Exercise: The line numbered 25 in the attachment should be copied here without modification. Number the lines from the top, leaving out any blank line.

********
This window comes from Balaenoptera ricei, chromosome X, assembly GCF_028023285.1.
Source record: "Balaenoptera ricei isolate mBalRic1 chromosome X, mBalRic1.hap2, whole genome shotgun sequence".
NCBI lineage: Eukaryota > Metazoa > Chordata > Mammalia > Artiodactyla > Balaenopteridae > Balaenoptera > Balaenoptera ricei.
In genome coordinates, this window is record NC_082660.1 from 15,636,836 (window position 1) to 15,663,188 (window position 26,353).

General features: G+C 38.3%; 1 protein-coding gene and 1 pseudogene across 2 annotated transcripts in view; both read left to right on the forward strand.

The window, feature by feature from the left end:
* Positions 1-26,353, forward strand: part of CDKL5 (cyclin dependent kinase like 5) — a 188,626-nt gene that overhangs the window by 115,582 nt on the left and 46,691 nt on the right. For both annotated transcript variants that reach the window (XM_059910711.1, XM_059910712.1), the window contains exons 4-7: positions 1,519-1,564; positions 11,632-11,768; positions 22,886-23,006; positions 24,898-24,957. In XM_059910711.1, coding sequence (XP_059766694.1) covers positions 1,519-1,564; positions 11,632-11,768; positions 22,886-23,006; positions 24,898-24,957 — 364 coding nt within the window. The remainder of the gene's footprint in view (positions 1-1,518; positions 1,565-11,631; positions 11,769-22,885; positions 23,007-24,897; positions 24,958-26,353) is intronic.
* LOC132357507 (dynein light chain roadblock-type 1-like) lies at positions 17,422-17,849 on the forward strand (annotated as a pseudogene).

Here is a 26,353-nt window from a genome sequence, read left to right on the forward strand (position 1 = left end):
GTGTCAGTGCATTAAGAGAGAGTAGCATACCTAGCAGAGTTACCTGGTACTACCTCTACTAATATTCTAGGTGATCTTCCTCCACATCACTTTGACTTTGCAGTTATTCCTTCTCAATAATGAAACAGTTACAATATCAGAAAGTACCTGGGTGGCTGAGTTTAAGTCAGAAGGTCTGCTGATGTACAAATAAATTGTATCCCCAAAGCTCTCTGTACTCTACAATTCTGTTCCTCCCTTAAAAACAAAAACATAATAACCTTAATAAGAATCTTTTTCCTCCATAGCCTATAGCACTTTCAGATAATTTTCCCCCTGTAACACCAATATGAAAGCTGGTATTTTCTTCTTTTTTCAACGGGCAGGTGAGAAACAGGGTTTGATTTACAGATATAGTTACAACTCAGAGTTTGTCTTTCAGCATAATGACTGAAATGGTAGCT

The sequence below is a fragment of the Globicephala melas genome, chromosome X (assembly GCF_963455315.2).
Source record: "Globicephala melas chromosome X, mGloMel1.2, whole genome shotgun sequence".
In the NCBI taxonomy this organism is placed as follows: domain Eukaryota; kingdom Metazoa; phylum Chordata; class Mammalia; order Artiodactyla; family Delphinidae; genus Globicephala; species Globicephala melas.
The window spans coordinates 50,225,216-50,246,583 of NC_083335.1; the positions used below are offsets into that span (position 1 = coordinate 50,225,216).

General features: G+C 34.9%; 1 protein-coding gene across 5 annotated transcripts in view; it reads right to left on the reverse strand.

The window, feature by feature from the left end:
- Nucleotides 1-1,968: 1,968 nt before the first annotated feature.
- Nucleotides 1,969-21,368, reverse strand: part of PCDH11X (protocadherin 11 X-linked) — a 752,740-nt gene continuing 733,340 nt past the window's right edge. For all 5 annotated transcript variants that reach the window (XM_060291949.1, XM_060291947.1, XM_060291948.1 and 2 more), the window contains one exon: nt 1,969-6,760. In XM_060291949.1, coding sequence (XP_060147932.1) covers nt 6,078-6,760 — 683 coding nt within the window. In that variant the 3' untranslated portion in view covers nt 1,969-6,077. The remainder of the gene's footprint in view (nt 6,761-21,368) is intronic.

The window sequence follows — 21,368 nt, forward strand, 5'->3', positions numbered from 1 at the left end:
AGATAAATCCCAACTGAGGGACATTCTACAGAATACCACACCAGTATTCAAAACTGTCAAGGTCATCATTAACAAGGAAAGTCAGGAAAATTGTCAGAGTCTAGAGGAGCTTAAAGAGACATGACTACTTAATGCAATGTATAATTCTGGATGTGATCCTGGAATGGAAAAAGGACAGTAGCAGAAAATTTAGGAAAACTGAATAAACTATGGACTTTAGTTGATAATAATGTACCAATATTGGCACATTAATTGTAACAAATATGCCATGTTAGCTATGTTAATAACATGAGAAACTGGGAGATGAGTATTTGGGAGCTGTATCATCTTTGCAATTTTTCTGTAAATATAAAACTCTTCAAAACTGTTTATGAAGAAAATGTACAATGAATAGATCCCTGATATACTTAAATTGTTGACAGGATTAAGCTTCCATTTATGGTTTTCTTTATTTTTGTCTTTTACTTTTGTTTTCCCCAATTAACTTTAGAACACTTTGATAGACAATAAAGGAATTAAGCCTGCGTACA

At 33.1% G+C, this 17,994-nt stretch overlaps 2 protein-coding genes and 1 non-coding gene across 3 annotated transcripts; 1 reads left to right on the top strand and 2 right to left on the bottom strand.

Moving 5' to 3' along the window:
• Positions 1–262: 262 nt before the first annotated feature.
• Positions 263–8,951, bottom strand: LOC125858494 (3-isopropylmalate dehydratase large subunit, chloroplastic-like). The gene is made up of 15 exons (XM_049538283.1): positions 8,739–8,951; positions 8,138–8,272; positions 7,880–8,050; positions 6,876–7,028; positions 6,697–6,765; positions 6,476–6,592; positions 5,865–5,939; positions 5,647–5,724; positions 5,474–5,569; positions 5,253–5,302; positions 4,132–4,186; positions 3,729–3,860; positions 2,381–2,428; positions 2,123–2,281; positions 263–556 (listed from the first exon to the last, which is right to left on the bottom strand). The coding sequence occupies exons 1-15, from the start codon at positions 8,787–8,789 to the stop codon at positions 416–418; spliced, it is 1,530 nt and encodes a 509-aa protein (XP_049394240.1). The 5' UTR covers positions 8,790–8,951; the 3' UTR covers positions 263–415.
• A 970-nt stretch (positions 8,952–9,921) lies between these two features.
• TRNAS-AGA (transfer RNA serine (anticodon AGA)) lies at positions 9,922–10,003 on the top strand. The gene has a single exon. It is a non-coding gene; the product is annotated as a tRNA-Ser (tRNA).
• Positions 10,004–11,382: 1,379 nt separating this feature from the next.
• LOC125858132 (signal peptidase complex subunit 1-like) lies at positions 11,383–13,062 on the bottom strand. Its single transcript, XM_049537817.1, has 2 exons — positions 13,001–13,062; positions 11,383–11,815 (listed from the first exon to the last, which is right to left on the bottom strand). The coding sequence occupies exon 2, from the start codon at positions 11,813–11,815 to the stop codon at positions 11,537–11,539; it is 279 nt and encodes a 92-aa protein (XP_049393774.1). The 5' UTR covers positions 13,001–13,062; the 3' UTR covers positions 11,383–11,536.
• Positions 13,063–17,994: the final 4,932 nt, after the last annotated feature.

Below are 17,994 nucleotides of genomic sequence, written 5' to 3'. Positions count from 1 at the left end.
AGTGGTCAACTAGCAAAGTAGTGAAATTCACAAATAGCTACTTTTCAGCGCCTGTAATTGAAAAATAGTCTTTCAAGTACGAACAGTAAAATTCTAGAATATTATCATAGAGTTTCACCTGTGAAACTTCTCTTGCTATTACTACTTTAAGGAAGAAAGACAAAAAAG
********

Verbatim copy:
• A 970-nt stretch (positions 8,952–9,921) lies between these two features.